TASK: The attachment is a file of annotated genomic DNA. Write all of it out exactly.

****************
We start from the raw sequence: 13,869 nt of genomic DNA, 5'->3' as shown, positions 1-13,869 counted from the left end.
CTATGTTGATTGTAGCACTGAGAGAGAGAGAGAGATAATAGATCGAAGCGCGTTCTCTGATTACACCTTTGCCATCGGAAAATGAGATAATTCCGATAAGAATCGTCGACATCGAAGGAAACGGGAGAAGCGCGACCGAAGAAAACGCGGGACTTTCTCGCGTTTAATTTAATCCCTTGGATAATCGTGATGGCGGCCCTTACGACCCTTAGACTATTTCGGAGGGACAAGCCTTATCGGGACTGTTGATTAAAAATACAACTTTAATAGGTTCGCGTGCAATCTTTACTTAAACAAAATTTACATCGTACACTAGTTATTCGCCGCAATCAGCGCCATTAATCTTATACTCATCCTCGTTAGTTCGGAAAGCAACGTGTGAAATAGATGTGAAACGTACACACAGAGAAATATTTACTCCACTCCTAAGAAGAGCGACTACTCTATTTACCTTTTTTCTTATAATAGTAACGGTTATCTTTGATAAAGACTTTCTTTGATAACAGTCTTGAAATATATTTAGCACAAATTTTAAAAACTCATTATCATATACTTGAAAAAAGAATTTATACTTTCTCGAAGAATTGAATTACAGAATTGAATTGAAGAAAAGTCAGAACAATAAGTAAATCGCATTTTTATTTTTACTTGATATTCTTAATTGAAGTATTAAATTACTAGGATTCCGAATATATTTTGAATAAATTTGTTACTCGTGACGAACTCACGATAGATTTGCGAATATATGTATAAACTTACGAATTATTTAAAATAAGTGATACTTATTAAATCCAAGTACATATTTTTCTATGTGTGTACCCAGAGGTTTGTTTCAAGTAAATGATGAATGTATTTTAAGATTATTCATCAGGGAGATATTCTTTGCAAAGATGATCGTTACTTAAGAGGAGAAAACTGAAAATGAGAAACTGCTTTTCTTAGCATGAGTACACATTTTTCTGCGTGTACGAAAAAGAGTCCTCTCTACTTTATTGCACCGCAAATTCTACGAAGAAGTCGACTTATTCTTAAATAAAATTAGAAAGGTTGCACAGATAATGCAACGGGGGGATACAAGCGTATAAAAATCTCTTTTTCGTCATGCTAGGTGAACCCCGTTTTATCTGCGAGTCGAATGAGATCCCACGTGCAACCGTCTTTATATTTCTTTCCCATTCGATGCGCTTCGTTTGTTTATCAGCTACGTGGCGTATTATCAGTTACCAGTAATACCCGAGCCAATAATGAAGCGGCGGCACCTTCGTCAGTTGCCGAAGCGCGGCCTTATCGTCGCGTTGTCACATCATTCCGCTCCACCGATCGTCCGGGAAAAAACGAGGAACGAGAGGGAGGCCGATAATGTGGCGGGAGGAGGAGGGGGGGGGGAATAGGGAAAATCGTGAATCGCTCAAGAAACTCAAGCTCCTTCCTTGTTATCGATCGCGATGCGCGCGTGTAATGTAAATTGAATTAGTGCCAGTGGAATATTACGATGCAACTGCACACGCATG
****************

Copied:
We start from the raw sequence: 13,869 nt of genomic DNA, 5'->3' as shown, positions 1-13,869 counted from the left end.
CTATGTTGATTGTAGCACTGAGAGAGAGAGAGAGATAATAGATCGAAGCGCGTTCTCTGATTACACCTTTGCCATCGGAAAATGAGATAATTCCGATAAGAATCGTCGACATCGAAGGAAACGGGAGAAGCGCGACCGAAGAAAACGCGGGACTTTCTCGCGTTTAATTTAATCCCTTGGATAATCGTGATGGCGGCCCTTACGACCCTTAGACTATTTCGGAGGGACAAGCCTTATCGGGACTGTTGATTAAAAATACAACTTTAATAGGTTCGCGTGCAATCTTTACTTAAACAAAATTTACATCGTACACTAGTTATTCGCCGCAATCAGCGCCATTAATCTTATACTCATCCTCGTTAGTTCGGAAAGCAACGTGTGAAATAGATGTGAAACGTACACACAGAGAAATATTTACTCCACTCCTAAGAAGAGCGACTACTCTATTTACCTTTTTTCTTATAATAGTAACGGTTATCTTTGATAAAGACTTTCTTTGATAACAGTCTTGAAATATATTTAGCACAAATTTTAAAAACTCATTATCATATACTTGAAAAAAGAATTTATACTTTCTCGAAGAATTGAATTACAGAATTGAATTGAAGAAAAGTCAGAACAATAAGTAAATCGCATTTTTATTTTTACTTGATATTCTTAATTGAAGTATTAAATTACTAGGATTCCGAATATATTTTGAATAAATTTGTTACTCGTGACGAACTCACGATAGATTTGCGAATATATGTATAAACTTACGAATTATTTAAAATAAGTGATACTTATTAAATCCAAGTACATATTTTTCTATGTGTGTACCCAGAGGTTTGTTTCAAGTAAATGATGAATGTATTTTAAGATTATTCATCAGGGAGATATTCTTTGCAAAGATGATCGTTACTTAAGAGGAGAAAACTGAAAATGAGAAACTGCTTTTCTTAGCATGAGTACACATTTTTCTGCGTGTACGAAAAAGAGTCCTCTCTACTTTATTGCACCGCAAATTCTACGAAGAAGTCGACTTATTCTTAAATAAAATTAGAAAGGTTGCACAGATAATGCAACGGGGGGATACAAGCGTATAAAAATCTCTTTTTCGTCATGCTAGGTGAACCCCGTTTTATCTGCGAGTCGAATGAGATCCCACGTGCAACCGTCTTTATATTTCTTTCCCATTCGATGCGCTTCGTTTGTTTATCAGCTACGTGGCGTATTATCAGTTACCAGTAATACCCGAGCCAATAATGAAGCGGCGGCACCTTCGTCAGTTGCCGAAGCGCGGCCTTATCGTCGCGTTGTCACATCATTCCGCTCCACCGATCGTCCGGGAAAAAACGAGGAACGAGAGGGAGGCCGATAATGTGGCGGGAGGAGGAGGGGGGGGGGAATAGGGAAAATCGTGAATCGCTCAAGAAACTCAAGCTCCTTCCTTGTTATCGATCGCGATGCGCGCGTGTAATGTAAATTGAATTAGTGCCAGTGGAATATTACGATGCAACTGCACACGCATG